4.American Psychiatric Association Diagnostic and Statistical Manual of Mental Disorders, 4th ed. Washington, DC: American Psychiatric Association; 1994.  Back to cited text no. 4    
5.McKeith IG, Galasko D, Kosaka K, Perry EK, Dickson DW, Hansen LA, et al . Consensus guidelines for the clinical and pathologic diagnosis of dementia with Lewy bodies (DLB): report of the consortium on DLB international workshop. Neurology 1996;47:1113-24.  Back to cited text no. 5  [PUBMED]  
6.The Lund and Manchester Groups, Clinical and Neuropathological Criteria for frontotemporal dementia. Journal of Neurology Neurosurgery and Psychiatry 1994;57:416-8.  Back to cited text no. 6    
7.Folstein MF, Folstein SE, McHugh PR. 'Mini-mental state'. Apractical method for grading the cognitive state of patients for the clinician. Journal of Psychiatric Research 1975;12:189-98.  Back to cited text no. 7    
8.Fillenbaum GG, Chandra V, Ganguli M, Pandav R, Gilby JE, Seaberg EC, et al Development of an activities of daily living scale to screen for dementia in an illiterate rural older population in India. Age Ageing 1999;28:161-8.  Back to cited text no. 8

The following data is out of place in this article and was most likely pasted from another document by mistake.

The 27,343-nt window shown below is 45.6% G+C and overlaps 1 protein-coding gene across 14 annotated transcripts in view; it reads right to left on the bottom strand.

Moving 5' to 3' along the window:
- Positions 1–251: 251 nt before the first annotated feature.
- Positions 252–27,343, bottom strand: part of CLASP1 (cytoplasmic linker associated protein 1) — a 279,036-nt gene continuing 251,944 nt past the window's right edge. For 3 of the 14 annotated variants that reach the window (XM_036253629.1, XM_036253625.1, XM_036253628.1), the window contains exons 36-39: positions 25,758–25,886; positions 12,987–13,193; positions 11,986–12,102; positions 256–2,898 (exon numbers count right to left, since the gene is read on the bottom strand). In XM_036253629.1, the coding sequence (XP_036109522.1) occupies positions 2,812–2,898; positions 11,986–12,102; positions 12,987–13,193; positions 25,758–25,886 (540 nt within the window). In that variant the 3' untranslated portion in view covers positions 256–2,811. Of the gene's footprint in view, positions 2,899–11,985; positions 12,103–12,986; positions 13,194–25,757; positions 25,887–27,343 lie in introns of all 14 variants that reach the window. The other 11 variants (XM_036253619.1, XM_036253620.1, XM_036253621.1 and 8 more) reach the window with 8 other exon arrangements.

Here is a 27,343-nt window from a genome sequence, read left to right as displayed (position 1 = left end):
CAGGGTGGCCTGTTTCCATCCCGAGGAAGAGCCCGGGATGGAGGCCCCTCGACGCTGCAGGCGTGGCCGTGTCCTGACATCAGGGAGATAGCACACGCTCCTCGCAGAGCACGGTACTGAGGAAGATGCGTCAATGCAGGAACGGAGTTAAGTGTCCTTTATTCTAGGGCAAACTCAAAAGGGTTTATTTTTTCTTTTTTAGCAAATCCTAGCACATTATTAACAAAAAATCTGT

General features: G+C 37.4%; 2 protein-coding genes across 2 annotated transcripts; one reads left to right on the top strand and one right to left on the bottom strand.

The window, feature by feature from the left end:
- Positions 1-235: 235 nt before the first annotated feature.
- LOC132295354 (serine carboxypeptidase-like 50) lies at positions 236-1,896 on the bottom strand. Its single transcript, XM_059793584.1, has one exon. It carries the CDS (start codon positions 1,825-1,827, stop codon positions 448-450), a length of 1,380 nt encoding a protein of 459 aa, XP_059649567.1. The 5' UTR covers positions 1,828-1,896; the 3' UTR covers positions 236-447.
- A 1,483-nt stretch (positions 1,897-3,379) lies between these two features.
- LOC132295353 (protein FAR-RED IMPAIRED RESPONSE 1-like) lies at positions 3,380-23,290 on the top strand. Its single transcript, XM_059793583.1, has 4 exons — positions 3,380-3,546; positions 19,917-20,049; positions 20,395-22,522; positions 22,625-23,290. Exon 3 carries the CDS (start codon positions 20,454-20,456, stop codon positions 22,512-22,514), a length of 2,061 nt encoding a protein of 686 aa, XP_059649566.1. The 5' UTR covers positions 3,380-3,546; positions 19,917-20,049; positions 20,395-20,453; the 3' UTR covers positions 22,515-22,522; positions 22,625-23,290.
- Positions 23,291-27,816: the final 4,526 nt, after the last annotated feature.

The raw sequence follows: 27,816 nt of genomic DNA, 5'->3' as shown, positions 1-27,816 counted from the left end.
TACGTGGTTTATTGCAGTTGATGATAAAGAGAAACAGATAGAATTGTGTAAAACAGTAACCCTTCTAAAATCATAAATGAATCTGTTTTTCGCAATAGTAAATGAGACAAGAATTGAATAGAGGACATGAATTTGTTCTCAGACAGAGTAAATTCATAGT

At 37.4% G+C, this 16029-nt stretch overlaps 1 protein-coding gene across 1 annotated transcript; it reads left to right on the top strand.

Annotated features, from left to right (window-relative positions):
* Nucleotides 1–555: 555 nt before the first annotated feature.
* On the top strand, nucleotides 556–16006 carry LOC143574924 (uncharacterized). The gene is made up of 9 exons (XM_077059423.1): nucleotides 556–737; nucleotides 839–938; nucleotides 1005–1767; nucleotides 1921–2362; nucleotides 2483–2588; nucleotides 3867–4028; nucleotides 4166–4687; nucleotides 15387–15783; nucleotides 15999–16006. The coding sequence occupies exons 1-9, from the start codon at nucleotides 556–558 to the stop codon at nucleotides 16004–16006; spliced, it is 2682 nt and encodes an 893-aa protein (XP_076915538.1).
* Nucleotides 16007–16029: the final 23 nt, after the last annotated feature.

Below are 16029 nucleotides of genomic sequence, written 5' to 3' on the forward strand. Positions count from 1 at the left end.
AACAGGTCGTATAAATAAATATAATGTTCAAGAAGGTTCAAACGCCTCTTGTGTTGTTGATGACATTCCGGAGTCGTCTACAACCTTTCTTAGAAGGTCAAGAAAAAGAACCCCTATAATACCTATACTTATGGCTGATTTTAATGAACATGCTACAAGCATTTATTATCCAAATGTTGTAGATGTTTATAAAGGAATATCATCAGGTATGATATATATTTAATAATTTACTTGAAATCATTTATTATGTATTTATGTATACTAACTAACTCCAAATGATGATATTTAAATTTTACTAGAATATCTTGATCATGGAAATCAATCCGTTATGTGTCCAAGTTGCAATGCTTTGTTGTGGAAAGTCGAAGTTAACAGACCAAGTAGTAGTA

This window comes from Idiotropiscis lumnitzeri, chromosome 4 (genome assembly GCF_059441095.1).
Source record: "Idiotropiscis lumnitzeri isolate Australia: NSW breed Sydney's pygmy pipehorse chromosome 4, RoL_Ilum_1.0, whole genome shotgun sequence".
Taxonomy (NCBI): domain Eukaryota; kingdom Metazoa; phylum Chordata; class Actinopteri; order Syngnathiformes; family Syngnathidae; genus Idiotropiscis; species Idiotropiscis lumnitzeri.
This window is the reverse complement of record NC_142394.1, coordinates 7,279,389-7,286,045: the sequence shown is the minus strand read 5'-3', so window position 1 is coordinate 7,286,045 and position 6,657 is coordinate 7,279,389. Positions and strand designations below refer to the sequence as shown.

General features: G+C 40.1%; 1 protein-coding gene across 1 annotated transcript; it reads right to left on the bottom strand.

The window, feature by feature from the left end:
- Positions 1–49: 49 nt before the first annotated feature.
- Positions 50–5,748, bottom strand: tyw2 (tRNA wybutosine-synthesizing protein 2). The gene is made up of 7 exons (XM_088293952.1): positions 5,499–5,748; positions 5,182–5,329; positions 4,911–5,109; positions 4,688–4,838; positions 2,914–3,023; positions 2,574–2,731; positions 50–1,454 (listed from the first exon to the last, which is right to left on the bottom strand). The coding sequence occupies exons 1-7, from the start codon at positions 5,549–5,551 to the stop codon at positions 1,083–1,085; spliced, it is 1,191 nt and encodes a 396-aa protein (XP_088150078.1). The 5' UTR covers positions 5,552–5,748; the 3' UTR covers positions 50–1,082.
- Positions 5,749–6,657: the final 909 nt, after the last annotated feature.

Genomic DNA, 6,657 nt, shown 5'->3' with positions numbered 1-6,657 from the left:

9.Morris JC. The Clinical Dementia Rating (CDR): current version and scoring rules. Neurology 1993;43:2412-4.  Back to cited text no. 9  [PUBMED]  
10.Cummings JL, Mega M, Gray K, Rosenberg-Thompson S, Carusi DA, Gornbein J. The Neuropsychiatric Inventory: comprehensive assessment of psychopathology in dementia. Neurology 1994;44:2308-14.  Back to cited text no. 10  [PUBMED]  
11.Copeland JR, Dewey ME, Griffiths-Jones HM. computerised psychiatric diagnostic system and case nomenclature for elderly subjects: GMS and AGECAT. Psychological Medicine 1986;16:89-99.  Back to cited text no. 11  [PUBMED]  
12.Hall KS, Hendrie HH, Brittain, et al . The development of a dementia screening interview in two distinct languages. International Journal of Methods in Psychiatric Research 1993;3:1-28.  Back to cited text no. 12    

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Correspondence Address:
K S Shaji
Department of Psychiatry, Medical College, Thrissur - 680 596, Kerala
India
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Source of Support: None, Conflict of Interest: None


DOI: 10.4103/0019-5545.44904